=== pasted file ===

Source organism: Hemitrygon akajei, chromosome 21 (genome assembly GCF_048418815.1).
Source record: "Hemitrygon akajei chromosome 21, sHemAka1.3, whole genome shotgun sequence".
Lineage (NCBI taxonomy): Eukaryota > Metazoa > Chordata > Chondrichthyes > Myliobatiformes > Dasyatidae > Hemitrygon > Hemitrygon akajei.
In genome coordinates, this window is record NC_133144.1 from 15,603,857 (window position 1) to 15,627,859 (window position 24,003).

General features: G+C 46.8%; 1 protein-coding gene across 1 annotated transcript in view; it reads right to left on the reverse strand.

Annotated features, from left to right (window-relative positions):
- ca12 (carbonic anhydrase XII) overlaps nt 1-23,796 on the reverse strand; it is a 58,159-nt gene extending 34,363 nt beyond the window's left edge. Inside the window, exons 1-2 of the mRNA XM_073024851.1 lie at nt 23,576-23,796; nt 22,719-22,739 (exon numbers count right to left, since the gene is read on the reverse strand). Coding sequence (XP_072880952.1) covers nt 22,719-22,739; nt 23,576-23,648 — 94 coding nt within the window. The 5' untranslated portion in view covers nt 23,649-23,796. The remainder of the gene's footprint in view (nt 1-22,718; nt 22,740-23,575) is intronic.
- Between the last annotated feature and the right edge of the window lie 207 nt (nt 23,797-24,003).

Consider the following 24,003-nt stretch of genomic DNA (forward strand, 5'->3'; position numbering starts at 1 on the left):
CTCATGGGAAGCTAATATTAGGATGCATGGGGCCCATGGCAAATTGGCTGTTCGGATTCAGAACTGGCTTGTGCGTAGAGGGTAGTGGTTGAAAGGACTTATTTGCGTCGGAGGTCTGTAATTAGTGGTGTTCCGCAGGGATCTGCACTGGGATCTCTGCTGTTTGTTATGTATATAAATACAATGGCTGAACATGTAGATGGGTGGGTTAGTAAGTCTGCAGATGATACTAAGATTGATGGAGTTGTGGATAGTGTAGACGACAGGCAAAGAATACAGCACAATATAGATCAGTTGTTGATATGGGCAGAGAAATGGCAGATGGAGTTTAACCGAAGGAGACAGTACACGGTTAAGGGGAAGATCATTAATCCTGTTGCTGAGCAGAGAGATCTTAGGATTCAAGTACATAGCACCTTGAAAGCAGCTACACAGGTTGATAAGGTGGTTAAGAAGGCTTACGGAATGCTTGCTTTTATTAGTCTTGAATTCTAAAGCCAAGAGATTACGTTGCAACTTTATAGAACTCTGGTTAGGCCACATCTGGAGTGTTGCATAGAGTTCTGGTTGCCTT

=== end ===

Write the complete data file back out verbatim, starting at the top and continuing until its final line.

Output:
Source organism: Hemitrygon akajei, chromosome 21 (genome assembly GCF_048418815.1).
Source record: "Hemitrygon akajei chromosome 21, sHemAka1.3, whole genome shotgun sequence".
Lineage (NCBI taxonomy): Eukaryota > Metazoa > Chordata > Chondrichthyes > Myliobatiformes > Dasyatidae > Hemitrygon > Hemitrygon akajei.
In genome coordinates, this window is record NC_133144.1 from 15,603,857 (window position 1) to 15,627,859 (window position 24,003).

General features: G+C 46.8%; 1 protein-coding gene across 1 annotated transcript in view; it reads right to left on the reverse strand.

Annotated features, from left to right (window-relative positions):
- ca12 (carbonic anhydrase XII) overlaps nt 1-23,796 on the reverse strand; it is a 58,159-nt gene extending 34,363 nt beyond the window's left edge. Inside the window, exons 1-2 of the mRNA XM_073024851.1 lie at nt 23,576-23,796; nt 22,719-22,739 (exon numbers count right to left, since the gene is read on the reverse strand). Coding sequence (XP_072880952.1) covers nt 22,719-22,739; nt 23,576-23,648 — 94 coding nt within the window. The 5' untranslated portion in view covers nt 23,649-23,796. The remainder of the gene's footprint in view (nt 1-22,718; nt 22,740-23,575) is intronic.
- Between the last annotated feature and the right edge of the window lie 207 nt (nt 23,797-24,003).

Consider the following 24,003-nt stretch of genomic DNA (forward strand, 5'->3'; position numbering starts at 1 on the left):
CTCATGGGAAGCTAATATTAGGATGCATGGGGCCCATGGCAAATTGGCTGTTCGGATTCAGAACTGGCTTGTGCGTAGAGGGTAGTGGTTGAAAGGACTTATTTGCGTCGGAGGTCTGTAATTAGTGGTGTTCCGCAGGGATCTGCACTGGGATCTCTGCTGTTTGTTATGTATATAAATACAATGGCTGAACATGTAGATGGGTGGGTTAGTAAGTCTGCAGATGATACTAAGATTGATGGAGTTGTGGATAGTGTAGACGACAGGCAAAGAATACAGCACAATATAGATCAGTTGTTGATATGGGCAGAGAAATGGCAGATGGAGTTTAACCGAAGGAGACAGTACACGGTTAAGGGGAAGATCATTAATCCTGTTGCTGAGCAGAGAGATCTTAGGATTCAAGTACATAGCACCTTGAAAGCAGCTACACAGGTTGATAAGGTGGTTAAGAAGGCTTACGGAATGCTTGCTTTTATTAGTCTTGAATTCTAAAGCCAAGAGATTACGTTGCAACTTTATAGAACTCTGGTTAGGCCACATCTGGAGTGTTGCATAGAGTTCTGGTTGCCTT